As a mother of 3 children aged between 17 and 33, I have experienced our education system for quite a few years!  Sadly, I have also witnessed its decline over the last 15 years to such an extent that it is unfit for its purpose and damaging our children’s prospects and aspirations.

I have Home-Educated my now 17-year-old son since March 2020. It’s been an interesting but necessary journey which has resulted in a much happier and less anxious young man. Harry has always struggled with the school environment due to being borderline ASD. At primary school I found it very hard to get any help for his neurodivergent issues, in fact I was told on many occasions that the school didn’t expect him to do well in any SATS tests or other assessments and seemed to have written him off completely. His confidence was shattered even more when he was never picked for school teams, especially football, which was his absolute passion. It seems such a minor thing but to him it was earth shattering and completely knocked his self-esteem and confidence. I’m not sure his PE teacher ever realised the hurt and damage caused.

His experience at secondary school was not an easy one to witness. I felt the school was just not addressing Harry’s difficulties despite me gently pointing them out. The meetings I had with them were all very positive and I often came away feeling that at last something was going to be done only to find a couple of weeks later nothing extra had been put in place.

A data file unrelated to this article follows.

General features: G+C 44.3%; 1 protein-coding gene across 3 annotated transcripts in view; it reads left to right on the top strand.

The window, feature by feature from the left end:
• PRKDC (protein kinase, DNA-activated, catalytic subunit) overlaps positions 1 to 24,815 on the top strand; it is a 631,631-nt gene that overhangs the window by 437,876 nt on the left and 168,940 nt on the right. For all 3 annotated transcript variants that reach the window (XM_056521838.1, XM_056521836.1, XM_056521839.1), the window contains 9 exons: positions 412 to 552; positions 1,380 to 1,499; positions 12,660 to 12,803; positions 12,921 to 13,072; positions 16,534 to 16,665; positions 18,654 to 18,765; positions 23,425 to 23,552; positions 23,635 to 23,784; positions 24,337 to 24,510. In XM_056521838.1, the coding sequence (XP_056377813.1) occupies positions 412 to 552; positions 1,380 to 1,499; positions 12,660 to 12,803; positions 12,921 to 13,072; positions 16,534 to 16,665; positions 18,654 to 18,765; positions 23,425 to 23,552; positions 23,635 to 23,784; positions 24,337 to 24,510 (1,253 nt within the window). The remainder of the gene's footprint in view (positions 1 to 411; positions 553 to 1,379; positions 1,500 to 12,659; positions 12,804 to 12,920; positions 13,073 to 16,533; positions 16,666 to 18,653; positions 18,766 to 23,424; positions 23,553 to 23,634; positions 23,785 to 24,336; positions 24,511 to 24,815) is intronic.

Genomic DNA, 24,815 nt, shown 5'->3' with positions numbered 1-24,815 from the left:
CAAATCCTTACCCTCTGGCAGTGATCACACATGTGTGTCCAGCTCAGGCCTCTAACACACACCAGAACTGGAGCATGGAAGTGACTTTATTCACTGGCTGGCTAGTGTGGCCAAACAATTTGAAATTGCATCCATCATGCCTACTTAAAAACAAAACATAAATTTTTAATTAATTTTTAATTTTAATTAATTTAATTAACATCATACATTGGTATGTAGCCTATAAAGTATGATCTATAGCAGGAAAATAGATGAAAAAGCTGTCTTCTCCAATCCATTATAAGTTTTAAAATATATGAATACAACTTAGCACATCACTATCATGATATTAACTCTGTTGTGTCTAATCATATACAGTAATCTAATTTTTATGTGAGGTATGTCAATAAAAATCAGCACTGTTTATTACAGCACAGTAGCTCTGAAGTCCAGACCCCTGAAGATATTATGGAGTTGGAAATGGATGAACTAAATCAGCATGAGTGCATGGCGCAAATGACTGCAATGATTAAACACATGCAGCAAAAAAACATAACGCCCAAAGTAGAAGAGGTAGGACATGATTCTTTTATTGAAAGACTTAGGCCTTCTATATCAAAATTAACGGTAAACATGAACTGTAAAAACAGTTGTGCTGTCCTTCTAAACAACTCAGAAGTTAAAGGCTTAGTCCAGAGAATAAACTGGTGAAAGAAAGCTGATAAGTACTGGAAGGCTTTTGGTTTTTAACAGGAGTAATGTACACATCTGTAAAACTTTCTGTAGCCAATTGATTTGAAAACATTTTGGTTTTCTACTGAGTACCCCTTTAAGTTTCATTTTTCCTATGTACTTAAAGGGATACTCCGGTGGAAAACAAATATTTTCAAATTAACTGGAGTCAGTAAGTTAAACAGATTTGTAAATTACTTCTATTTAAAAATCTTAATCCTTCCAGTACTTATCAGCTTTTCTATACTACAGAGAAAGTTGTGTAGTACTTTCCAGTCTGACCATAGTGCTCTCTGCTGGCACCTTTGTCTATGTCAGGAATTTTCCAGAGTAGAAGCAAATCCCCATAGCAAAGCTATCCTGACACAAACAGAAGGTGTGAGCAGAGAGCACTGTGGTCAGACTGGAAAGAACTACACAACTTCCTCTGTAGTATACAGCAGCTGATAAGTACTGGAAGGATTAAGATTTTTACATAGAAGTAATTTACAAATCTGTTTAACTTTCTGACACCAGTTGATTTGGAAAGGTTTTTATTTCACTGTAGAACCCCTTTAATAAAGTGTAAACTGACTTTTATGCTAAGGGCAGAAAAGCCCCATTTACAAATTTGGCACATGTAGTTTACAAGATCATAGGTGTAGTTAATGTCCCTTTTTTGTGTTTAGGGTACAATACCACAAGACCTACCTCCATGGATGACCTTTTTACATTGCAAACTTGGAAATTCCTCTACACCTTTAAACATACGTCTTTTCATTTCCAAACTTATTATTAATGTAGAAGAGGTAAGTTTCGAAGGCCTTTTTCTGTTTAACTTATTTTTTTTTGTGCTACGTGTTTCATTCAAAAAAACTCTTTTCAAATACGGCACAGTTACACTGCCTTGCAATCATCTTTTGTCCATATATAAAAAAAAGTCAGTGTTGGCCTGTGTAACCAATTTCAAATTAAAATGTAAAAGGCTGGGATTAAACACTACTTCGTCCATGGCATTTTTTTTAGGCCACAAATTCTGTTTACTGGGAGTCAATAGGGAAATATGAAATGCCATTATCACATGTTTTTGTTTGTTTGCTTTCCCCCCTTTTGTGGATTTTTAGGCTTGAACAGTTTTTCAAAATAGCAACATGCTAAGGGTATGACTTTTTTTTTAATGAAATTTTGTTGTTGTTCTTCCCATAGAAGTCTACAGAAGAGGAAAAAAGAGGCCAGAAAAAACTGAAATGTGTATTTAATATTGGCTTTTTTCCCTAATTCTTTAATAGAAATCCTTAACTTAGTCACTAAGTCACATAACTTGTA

I appreciate schools are under so much pressure due to lack of funding and a ridiculous out-dated curriculum. They just do not serve their purpose anymore i.e. preparing our young people for life filled with optimism, compassion and general good mental health. Yes, qualifications are needed in some areas, but they are not the be all and end all of everything.

I believe organisations like RamaLife have got the balance spot on, promoting self-esteem, self-confidence, compassion and addressing and supporting neurodivergence.

I am certainly not anti-school and I appreciate that many children thrive in this environment but what I am most concerned about is the young people that don’t fit into this group, those who are neurodivergent or suffer with their mental health. As the saying goes ‘no size fits all’ and this needs to be addressed as soon as possible before we lose a generation of talented and wonderful young people.